The United States Department of Homeland Security plans to collect the social media information of all immigrants, including green card holders and naturalized citizens, beginning on October 18, 2017.
Nigerian Information Minister Lai Mohammed announces that the government is indefinitely suspending Twitter's operations in the country, saying that the social media service is being used for "activities that are capable of undermining Nigeria’s corporate existence". The move comes two days after President Muhammadu Buhari was temporarily suspended from Twitter for posting an inflammatory tweet directed at groups believed to be responsible for attacking government buildings in recent weeks.
Citizens of Burundi head to the polls to elect their president and the members of the National Assembly. Following a campaign marred by violence, the election takes place amidst the COVID-19 pandemic and a social media blackout. Regional and international election observers have been blocked from monitoring the election, raising doubts about its fairness.
The Trump administration through the United States Department of State publishes a 60-day notice of request for public comment, proposing to collect social media identities from nearly everyone who seeks entry into the United States.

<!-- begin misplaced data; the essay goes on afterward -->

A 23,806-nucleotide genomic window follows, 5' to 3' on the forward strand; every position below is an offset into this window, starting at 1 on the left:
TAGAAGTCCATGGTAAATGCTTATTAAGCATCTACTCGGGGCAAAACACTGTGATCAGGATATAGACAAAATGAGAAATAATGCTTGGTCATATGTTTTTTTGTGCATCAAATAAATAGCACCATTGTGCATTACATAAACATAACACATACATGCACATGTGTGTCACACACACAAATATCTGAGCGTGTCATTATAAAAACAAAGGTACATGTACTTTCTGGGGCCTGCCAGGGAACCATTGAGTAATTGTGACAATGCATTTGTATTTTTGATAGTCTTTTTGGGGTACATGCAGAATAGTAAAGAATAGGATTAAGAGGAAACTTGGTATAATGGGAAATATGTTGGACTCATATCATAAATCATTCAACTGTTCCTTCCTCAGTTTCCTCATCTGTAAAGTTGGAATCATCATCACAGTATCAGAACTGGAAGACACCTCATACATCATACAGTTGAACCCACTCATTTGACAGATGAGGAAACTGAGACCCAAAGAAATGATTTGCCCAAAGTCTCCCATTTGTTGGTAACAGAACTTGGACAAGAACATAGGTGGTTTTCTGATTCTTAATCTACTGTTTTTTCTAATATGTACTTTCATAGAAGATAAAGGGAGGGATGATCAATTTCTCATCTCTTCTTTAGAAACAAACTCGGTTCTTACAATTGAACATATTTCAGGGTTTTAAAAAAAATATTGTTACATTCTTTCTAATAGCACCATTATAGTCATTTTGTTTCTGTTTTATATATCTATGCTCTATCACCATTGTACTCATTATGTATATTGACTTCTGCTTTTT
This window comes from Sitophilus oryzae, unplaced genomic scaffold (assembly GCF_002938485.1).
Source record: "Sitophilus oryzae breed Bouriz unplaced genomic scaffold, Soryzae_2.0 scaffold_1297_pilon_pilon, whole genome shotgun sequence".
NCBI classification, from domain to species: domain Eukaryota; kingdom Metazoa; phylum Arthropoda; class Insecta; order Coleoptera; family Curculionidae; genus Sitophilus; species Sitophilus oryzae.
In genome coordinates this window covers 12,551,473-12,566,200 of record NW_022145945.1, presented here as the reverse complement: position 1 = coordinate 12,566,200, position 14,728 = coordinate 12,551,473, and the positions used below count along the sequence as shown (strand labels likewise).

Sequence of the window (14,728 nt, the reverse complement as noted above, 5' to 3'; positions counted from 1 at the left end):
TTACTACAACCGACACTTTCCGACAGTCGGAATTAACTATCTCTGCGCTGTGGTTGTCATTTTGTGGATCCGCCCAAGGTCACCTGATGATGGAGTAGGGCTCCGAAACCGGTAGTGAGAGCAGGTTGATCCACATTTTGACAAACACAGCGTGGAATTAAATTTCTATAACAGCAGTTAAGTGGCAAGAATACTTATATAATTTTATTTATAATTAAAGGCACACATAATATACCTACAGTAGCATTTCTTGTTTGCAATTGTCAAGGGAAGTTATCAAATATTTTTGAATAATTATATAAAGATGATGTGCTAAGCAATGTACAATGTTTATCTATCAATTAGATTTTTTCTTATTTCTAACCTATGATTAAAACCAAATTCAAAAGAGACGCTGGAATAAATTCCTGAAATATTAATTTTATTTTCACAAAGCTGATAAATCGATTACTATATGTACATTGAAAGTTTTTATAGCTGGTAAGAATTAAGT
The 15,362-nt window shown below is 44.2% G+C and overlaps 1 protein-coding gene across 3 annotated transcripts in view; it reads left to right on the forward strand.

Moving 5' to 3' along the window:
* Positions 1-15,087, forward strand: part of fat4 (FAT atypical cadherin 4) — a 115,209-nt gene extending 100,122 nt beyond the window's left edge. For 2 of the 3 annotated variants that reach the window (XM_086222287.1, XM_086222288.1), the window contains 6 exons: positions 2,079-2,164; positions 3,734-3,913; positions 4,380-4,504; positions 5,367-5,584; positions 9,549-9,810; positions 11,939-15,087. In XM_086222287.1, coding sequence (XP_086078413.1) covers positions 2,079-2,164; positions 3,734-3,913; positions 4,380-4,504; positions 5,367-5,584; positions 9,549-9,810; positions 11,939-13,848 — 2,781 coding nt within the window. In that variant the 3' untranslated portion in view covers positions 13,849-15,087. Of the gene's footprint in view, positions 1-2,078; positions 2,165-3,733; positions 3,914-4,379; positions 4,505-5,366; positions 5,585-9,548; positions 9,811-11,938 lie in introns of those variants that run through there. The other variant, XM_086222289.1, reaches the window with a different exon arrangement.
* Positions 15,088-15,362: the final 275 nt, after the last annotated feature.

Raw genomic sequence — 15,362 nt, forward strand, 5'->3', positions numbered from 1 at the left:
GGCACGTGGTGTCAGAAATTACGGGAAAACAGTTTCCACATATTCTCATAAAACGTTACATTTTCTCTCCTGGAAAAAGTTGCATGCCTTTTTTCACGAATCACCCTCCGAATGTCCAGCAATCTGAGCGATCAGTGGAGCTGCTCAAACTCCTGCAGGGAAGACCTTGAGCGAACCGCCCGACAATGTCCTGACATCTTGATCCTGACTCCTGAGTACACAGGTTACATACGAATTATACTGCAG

The Trump administration will, in 18 months, end the Temporary Protected Status (TPS) for immigrants from El Salvador living in the U.S. under the TPS issued after a series of devastating earthquakes in 2001. The Department of Homeland Security estimates about 200,000 Salvadorans will be impacted.
The United States Department of Homeland Security announces that it will end temporary protected status for thousands of Nicaraguan migrants while decisions await for thousands more from El Salvador, Haiti and Honduras.
Following Turkish prime minister Recep Tayyip Erdoğan's denunciation of Twitter as a "menace to society", police arrest 25 people on charges relating to the use of social media to speak ill of the government.